Studies

Municipal and ikhtiyariah councils between elections and extension of term

By The Monthly - monthlymagazine.com | - last updated :

Next May, a little less than six months from now, the term of the current municipal and ikhtiyariah councils will come to an end. Although the expiration date is fast approaching, uncertainty is still shrouding the fate of the election at this juncture and it is yet to be established whether the elections will be held on time or whether we will have to resort to the bitter choice of extension of term, similar to the four-year extension of the Parliamentary term. Should it happen, the extension of term would pose dif cult challenges to the numerous municipal candidates who have been waiting for the elections and also, might cause sluggishness in municipal activity. However, the extension of term for municipal and ikhtiyariah councils is not going to be a first, for it has occurred during the time of peace before 1975 and also during the Civil War. In fact, no municipal and ikhtiyariah elections were held between 1963 and 1998 and laws of extending the term were always ready to legalize such action.

Extension laws

Municipal and ikhtiyariah elections were held in 1963. Despite the stability dominating that period, laws were nevertheless issued prolonging the mandate of the then municipal councils. There were even laws that authorized the government to fill the vacant posts in the already existing or newly introduced municipalities. They also reduced the quorum necessary for the activity of the municipal council from half the members to one third and further to one fourth. Table 1 illustrates the laws extending the municipal terms before, during and after the Civil War until 1998 when municipal elections were resumed.

Laws extending the term of municipal councils - Table 1
No. and date of term extension law extension period
Extension law dated June 13, 1961 until april 15, 1962
Extension law dated april 10, 1962 Until april 15, 1963
Law no. 31/67 dated May 16, 1967 Until June 30, 1969
Draft law put into effect by virtue of decree no. 1458 dated July 8, 1971 Until December 31, 1971 maximum. the government may appoint municipal committees.
Draft law put into effect by virtue of decree no. 2731 dated february 1, 1972 Until December 31, 1972 maximum. the government may appoint municipal committees.
Draft law put into effect by virtue of decree no. 4632 dated December 27, 1972 Until December 31, 1973 maximum. the government may appoint municipal committees.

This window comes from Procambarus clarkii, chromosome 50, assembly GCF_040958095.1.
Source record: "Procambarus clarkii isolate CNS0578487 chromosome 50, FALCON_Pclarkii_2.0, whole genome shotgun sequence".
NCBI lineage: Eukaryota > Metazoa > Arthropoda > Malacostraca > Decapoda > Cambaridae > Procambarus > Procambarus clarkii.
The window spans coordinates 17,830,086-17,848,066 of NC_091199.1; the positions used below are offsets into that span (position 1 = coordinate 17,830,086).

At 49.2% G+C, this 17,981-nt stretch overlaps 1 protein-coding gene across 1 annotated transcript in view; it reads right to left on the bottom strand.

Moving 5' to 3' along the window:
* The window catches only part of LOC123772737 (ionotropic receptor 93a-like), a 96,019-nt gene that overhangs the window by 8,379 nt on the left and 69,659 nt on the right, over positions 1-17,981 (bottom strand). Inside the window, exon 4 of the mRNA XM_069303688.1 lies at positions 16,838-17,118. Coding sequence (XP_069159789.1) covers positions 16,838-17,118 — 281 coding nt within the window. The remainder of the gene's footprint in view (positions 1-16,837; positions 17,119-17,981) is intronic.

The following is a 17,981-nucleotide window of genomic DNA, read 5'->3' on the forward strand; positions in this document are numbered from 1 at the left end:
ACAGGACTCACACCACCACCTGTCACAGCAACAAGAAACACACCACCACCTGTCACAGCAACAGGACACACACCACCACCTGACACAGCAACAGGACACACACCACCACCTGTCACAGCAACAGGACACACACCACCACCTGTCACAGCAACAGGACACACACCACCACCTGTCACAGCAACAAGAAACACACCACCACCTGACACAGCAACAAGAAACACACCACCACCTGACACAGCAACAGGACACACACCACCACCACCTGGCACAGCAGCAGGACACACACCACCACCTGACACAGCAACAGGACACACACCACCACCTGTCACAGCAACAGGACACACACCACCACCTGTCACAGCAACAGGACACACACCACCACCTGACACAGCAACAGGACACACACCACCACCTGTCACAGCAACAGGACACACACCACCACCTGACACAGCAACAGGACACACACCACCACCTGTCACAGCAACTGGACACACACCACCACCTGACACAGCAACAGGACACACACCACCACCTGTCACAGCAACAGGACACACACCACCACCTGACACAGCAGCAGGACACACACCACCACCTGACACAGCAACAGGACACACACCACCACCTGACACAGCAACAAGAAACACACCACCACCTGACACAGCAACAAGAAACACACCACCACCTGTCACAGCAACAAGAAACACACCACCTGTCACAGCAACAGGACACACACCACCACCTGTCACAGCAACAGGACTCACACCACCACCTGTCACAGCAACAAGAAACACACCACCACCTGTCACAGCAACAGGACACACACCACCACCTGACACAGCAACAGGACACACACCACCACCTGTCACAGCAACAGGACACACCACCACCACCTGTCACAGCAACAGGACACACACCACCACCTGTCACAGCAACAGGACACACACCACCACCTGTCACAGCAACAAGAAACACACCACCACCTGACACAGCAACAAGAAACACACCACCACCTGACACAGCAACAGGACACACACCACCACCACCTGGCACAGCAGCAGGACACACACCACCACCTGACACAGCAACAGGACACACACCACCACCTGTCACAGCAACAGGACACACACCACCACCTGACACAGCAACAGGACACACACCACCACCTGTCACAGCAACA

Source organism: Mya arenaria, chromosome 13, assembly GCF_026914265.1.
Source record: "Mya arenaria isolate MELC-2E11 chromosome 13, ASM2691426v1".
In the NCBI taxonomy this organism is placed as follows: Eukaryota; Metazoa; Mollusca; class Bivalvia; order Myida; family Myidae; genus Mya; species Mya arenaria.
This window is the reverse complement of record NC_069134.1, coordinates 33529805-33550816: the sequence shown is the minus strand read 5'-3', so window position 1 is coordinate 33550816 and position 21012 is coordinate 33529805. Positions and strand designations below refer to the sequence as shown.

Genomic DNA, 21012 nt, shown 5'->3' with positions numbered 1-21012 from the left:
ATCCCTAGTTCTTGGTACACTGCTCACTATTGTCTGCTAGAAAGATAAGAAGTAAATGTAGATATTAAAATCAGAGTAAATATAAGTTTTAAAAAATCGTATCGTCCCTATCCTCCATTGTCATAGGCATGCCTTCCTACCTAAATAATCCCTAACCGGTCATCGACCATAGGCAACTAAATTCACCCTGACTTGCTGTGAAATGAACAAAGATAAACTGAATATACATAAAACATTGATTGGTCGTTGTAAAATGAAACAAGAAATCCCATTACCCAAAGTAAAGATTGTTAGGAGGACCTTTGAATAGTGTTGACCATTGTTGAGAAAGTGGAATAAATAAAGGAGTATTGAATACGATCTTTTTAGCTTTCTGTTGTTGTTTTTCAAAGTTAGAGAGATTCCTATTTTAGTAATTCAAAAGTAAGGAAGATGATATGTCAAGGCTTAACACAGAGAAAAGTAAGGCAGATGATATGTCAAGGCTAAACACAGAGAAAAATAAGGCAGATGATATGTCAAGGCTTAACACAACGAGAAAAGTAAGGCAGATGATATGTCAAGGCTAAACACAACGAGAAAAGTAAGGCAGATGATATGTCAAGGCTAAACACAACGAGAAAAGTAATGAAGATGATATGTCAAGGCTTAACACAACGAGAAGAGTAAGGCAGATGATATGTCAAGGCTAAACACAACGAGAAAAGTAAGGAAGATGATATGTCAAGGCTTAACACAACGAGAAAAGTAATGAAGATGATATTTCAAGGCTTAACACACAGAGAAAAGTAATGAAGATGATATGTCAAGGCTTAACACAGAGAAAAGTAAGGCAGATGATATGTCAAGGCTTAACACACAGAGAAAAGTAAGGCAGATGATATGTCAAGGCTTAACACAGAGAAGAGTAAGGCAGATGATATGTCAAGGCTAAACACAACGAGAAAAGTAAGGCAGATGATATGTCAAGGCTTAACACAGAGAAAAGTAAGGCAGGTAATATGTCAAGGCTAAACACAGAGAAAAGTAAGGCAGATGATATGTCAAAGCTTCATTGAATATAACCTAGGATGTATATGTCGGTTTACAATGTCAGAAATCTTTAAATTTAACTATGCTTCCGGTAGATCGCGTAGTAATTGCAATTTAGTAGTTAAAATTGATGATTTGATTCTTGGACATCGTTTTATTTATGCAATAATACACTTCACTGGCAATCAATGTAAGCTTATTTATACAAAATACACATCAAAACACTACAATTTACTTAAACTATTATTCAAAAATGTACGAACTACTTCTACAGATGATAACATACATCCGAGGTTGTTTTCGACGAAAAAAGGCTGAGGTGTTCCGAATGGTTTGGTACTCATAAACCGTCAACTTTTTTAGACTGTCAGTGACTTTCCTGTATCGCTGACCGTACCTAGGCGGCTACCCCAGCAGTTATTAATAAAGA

law no. 13/74 dated May 30, 1974 until December 13, 1974
law no. 1/75 dated february 6, 1975 until May 31, 1975
law no. 1/75 dated february 6, 1975 until May 31, 1975
law no. 19/75 dated June 13, 1975 until December 31, 1975
law no. 1/77 dated January 15, 1977 Until June 30, 1977
law put into effect by virtue of decree no. 2120 dated June 25, 1979 From January 1, 1979 until December 31, 1980. the government could make appointments to vacant posts.
law no. 7/83 dated May 21, 1983 From January 1, 1983 until December 31, 1984. the government could appoint committees in the newly introduced municipalities and could also appoint speakers and MPs to vacant posts.
law no. 9/84 dated December 18, 1984 From January 1, 1985 until December 31, 1986 maximum. the council had to continue to exist even if it lost more than half of its members, as long as the remaining members totaled no less than one third.
law no. 16/87 dated May 4, 1987 From January 1, 1987 until December 31, 1988 maximum. the council had to continue to exist even if it lost more than half of its members, as long as the remaining members totaled no less than one fourth.
law no. 16 dated august 31, 1990 The term has been retroactively extended from January 1, 1989 until December 31, 1992. the council had to continue to exist even if it lost more than half of its members, as long as the remaining members totaled no less than one fourth.
law no. 180 dated December 22, 1992 Until December 13, 1993. the government could appoint municipal committees in those towns falling under israeli occupation with the consent of the majority of the electoral district’s MP.